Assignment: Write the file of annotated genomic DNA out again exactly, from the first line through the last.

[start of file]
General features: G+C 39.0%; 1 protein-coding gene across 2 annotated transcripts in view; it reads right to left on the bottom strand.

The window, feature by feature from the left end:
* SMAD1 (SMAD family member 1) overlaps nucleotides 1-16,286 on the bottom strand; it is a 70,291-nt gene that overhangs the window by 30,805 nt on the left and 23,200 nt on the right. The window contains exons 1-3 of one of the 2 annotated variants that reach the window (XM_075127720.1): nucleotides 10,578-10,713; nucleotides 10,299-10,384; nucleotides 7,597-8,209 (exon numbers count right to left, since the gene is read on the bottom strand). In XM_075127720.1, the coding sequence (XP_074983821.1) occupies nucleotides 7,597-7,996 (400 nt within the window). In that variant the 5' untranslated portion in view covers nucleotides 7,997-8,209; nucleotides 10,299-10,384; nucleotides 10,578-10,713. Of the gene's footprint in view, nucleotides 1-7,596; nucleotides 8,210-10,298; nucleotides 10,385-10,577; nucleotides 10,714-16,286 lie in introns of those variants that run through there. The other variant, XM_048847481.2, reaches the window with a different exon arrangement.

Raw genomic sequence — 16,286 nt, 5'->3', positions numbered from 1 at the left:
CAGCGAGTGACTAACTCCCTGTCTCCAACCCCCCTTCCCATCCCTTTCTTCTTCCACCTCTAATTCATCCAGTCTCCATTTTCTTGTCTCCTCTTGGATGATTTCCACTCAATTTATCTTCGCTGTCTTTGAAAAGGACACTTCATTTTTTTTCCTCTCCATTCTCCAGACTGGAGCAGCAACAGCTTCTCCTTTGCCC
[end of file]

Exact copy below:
General features: G+C 39.0%; 1 protein-coding gene across 2 annotated transcripts in view; it reads right to left on the bottom strand.

The window, feature by feature from the left end:
* SMAD1 (SMAD family member 1) overlaps nucleotides 1-16,286 on the bottom strand; it is a 70,291-nt gene that overhangs the window by 30,805 nt on the left and 23,200 nt on the right. The window contains exons 1-3 of one of the 2 annotated variants that reach the window (XM_075127720.1): nucleotides 10,578-10,713; nucleotides 10,299-10,384; nucleotides 7,597-8,209 (exon numbers count right to left, since the gene is read on the bottom strand). In XM_075127720.1, the coding sequence (XP_074983821.1) occupies nucleotides 7,597-7,996 (400 nt within the window). In that variant the 5' untranslated portion in view covers nucleotides 7,997-8,209; nucleotides 10,299-10,384; nucleotides 10,578-10,713. Of the gene's footprint in view, nucleotides 1-7,596; nucleotides 8,210-10,298; nucleotides 10,385-10,577; nucleotides 10,714-16,286 lie in introns of those variants that run through there. The other variant, XM_048847481.2, reaches the window with a different exon arrangement.

Raw genomic sequence — 16,286 nt, 5'->3', positions numbered from 1 at the left:
CAGCGAGTGACTAACTCCCTGTCTCCAACCCCCCTTCCCATCCCTTTCTTCTTCCACCTCTAATTCATCCAGTCTCCATTTTCTTGTCTCCTCTTGGATGATTTCCACTCAATTTATCTTCGCTGTCTTTGAAAAGGACACTTCATTTTTTTTCCTCTCCATTCTCCAGACTGGAGCAGCAACAGCTTCTCCTTTGCCC